Don't worry. I don't envision it will be a long stoppage. I just need to get my bearings again. In order to do that, I think I need to set all of the books aside for a while. I need to let my focus shift to teaching my daughter during the day, and letting my brain free to wander at night.

During the past couple years, I took the stance that whenever I had a writing problem, I just needed to push through. Up until now, it's worked for me. Otherwise I couldn't have written RTL or Blink as quickly as I did. Those were easy books to write. Not quite sure why, but they were. Even when I had to completely rewrite the middle of Blink, it came so much easier than anything has come these past couple of months.

I think pushing through has exascerbated the problem this time. I had problems with Nano, so I pushed through until I got stuck. I switched back to Justice - which I knew already had problems - and in pushing through that manuscript, I think I've only made them worse.

So, I'm stopping in the woods.

Maybe I'll take this time to try submitting Blink. Maybe I'll use this to get Manhunter ready for submission. Or maybe I'll just chill.

I know... I made a vow to do something writerly every day. But this vow is going to have to be put on hold or I'll just keep churning out crap and making myself feel worse about this career I've chosen. In a contest between keeping a vow and or protecting my writing, the writing has to come first.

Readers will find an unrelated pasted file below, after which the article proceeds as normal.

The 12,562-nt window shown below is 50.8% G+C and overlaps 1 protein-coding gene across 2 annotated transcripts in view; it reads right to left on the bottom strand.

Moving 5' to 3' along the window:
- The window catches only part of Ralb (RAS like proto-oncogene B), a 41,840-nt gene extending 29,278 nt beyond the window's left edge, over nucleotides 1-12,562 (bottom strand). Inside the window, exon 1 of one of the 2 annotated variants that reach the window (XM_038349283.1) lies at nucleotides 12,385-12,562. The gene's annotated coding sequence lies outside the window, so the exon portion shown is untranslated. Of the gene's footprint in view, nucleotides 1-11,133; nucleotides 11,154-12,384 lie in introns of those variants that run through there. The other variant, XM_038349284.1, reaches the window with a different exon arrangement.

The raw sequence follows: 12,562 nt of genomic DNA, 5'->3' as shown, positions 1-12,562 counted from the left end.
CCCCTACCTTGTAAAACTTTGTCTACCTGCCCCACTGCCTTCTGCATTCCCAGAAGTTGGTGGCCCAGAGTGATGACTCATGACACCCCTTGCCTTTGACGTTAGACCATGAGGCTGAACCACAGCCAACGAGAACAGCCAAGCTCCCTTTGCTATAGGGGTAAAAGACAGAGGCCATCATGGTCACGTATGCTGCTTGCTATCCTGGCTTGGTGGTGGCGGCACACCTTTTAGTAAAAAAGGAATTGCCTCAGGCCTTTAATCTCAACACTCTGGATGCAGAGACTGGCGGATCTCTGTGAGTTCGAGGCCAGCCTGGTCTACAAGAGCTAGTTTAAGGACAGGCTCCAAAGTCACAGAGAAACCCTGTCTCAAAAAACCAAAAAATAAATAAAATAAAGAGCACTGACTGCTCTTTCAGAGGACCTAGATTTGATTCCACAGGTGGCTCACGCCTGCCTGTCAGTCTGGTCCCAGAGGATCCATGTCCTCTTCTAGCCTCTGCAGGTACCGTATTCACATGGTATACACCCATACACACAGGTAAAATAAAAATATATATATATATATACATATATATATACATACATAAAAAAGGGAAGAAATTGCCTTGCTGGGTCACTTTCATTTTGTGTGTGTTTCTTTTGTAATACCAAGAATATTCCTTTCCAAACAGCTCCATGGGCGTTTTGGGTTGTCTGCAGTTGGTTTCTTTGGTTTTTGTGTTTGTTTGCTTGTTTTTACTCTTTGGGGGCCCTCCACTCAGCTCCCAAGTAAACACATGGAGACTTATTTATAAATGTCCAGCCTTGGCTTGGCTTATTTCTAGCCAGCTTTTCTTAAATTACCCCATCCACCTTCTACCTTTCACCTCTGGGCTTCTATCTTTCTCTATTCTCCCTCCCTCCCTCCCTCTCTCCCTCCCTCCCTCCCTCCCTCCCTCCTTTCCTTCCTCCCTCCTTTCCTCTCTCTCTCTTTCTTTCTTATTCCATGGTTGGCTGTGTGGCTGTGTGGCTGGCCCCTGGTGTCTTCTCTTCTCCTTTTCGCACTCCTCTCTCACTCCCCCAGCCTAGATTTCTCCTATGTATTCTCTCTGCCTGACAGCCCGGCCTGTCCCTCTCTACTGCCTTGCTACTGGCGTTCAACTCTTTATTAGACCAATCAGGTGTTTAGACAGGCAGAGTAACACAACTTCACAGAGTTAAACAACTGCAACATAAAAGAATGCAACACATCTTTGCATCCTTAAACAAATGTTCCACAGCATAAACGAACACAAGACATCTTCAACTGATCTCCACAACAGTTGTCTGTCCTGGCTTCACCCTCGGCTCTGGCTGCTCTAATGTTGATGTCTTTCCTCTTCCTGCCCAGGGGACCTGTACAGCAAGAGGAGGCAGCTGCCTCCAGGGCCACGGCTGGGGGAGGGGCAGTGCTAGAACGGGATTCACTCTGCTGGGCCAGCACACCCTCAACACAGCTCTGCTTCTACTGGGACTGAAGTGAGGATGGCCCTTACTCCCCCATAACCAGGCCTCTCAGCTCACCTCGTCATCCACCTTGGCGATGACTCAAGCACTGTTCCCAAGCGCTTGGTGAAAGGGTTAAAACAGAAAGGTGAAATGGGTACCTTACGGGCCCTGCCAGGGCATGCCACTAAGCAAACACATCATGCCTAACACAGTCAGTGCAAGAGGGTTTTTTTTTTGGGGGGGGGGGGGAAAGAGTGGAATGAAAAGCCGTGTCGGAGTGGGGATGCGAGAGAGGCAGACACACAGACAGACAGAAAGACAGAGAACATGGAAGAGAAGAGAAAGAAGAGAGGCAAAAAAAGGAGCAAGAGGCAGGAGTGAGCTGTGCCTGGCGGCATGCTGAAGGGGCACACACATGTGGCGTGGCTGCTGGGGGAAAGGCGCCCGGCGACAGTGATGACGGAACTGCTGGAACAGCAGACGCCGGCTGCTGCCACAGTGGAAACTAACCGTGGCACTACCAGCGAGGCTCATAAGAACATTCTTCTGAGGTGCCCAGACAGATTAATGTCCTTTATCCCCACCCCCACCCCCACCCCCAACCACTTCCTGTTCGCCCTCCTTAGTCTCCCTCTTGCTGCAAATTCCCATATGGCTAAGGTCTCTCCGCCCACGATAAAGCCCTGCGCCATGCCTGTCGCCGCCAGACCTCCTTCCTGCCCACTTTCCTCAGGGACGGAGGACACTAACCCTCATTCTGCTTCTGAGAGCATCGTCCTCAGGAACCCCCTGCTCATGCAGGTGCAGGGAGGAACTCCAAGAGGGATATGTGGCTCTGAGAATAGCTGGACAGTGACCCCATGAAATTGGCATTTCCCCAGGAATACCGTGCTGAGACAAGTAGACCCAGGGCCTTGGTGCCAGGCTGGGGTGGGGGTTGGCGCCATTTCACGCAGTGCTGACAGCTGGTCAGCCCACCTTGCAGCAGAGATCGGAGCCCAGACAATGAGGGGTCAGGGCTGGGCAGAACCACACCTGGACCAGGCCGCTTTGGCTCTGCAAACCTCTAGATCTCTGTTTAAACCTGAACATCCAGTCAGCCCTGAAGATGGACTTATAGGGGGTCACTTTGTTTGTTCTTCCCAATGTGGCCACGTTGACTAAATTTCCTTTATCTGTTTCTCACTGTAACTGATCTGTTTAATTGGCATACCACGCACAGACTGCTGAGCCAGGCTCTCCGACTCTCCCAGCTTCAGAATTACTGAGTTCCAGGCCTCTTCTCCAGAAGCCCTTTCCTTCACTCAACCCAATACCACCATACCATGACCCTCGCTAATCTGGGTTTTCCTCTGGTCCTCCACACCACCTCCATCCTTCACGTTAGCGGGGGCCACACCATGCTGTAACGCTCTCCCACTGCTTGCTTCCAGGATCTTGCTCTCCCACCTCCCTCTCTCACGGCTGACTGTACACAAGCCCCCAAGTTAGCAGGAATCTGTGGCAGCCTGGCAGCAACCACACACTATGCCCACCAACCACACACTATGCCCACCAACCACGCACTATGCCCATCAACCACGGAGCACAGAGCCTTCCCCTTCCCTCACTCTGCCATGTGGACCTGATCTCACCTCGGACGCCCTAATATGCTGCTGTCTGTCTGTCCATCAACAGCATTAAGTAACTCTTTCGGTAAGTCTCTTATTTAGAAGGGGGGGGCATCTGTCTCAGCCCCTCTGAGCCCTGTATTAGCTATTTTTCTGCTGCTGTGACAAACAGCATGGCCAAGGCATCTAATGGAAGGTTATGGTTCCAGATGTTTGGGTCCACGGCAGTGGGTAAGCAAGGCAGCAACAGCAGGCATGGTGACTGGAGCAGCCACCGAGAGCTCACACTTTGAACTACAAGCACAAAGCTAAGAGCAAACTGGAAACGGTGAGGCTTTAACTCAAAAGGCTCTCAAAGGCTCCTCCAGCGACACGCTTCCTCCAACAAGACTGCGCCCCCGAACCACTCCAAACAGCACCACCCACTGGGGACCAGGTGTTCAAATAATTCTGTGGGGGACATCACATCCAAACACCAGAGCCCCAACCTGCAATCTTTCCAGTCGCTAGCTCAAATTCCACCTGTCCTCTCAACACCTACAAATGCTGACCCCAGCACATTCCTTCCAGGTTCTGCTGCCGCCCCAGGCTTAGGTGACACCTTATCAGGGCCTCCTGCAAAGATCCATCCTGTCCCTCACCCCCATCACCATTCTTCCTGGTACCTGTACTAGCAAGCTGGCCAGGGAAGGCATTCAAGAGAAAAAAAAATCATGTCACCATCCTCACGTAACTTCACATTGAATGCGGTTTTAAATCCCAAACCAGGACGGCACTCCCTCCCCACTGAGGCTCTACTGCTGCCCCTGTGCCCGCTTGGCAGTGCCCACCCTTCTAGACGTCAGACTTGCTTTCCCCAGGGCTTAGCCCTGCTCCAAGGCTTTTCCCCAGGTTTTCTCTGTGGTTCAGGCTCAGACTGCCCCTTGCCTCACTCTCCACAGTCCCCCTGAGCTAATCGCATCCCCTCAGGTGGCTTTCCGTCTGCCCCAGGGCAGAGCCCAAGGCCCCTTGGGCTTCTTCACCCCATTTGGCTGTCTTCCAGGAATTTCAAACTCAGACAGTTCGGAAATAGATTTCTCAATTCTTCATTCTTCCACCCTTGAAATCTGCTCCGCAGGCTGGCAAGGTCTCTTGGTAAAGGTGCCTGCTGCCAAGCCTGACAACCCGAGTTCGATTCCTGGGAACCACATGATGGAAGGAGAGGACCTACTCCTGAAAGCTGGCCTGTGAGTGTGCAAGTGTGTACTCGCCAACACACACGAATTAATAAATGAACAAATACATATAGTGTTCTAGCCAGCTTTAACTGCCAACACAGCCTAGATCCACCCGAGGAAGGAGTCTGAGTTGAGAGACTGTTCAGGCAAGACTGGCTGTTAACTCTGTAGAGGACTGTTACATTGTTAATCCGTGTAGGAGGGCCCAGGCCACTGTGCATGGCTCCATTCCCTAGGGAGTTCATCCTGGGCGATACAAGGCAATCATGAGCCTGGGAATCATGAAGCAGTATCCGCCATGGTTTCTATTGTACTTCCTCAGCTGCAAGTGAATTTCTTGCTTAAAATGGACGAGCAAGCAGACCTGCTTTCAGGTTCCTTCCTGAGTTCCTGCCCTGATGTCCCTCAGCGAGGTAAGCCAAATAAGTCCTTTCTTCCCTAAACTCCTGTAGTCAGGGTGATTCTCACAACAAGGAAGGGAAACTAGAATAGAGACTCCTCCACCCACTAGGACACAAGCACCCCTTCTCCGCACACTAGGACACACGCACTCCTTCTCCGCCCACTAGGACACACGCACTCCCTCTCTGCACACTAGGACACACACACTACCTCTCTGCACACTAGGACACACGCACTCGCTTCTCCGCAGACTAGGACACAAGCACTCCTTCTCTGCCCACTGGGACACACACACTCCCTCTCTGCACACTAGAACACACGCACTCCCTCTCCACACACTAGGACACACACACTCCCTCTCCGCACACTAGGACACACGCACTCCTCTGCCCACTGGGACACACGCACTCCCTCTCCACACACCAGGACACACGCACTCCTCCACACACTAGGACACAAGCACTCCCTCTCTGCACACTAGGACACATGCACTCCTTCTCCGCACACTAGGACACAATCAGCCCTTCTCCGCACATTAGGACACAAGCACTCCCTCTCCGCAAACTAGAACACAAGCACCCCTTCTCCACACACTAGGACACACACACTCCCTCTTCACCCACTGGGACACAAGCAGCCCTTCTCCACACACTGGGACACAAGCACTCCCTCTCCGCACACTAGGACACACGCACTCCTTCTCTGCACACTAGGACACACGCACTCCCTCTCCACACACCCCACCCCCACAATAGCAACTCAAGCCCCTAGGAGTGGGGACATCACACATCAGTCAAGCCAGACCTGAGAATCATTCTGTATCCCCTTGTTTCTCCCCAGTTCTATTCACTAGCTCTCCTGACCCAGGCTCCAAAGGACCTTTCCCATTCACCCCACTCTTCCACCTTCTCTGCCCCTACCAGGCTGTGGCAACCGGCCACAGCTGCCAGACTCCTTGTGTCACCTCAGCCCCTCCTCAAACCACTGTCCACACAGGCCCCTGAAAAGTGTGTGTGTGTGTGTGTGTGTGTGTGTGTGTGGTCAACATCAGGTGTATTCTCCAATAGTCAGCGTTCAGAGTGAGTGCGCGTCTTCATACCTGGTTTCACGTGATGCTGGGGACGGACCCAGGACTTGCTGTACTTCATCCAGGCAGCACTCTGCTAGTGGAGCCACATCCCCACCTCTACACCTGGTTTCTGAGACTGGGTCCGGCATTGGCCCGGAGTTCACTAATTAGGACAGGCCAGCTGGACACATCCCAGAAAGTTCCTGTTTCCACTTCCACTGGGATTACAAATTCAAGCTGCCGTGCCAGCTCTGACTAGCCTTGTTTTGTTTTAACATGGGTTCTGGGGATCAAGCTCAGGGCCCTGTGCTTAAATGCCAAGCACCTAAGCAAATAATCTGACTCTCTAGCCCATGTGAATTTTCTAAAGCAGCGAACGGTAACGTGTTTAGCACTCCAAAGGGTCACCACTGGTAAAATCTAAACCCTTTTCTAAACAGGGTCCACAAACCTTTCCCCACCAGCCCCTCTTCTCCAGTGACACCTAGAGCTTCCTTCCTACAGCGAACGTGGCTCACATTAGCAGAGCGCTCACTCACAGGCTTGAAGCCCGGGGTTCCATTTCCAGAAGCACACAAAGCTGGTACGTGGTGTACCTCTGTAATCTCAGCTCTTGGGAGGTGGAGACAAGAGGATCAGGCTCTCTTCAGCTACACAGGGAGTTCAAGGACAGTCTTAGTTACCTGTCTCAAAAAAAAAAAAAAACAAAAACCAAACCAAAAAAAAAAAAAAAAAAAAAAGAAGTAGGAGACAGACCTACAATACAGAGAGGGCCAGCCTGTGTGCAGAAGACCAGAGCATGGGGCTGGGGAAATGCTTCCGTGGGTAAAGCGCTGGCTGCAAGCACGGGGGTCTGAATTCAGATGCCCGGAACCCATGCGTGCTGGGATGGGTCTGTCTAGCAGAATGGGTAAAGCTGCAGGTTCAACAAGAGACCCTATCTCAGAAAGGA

I'll still be here - blogging and visiting blogs. I'll still be keeping up with the industry and making sure I don't fall behind on the latest news. I'm just not going to be writing or editing anything until this passes. (Or until the time comes when I know I can make it pass without doing irreparable damage.)

Maybe I'll write a short story... That worked the last time. (And that is when Fire was born.) We'll see how things go.

Until then I just have to keep my stick on the ice.


Oh, To Be a Cat

I want to be this happy.

*Image deleted to prevent any potential copyright issues*

more animals

I think an alternate label for this should be: "Cat Epitaphe: He Died Happy"

Sunday, August 24, 2008

Still Here

Hi. Yes, I admit I've been lax. I didn't even realize until today that I hadn't blogged since Wednesday. I wish I could say I've been busy. I have been busier than usual with the start of school and personal matters, but that really isn't an excuse. I could claim that reading The Pillars of Earth is taking up my time (it is a huge book, btw), but that's just lame.

What have I been doing? Ummm.... reading. playing poker. watching the Olympics. feeling bleh. doing school. editing this damn book that feels like I'll never get it right. stressing over the writing biz. You know the drill.

Anyway, the only things I've thought were blog worthy would've ended up in a rant, and after a while reading nothing but rants gets old. (So does writing them.)

I did get a post out over at my homeschool blog. If you're looking for scholarship opportunities, head on over to Home Ed Musings. Even if your kids are in public school. Every penny helps when it comes to paying for college.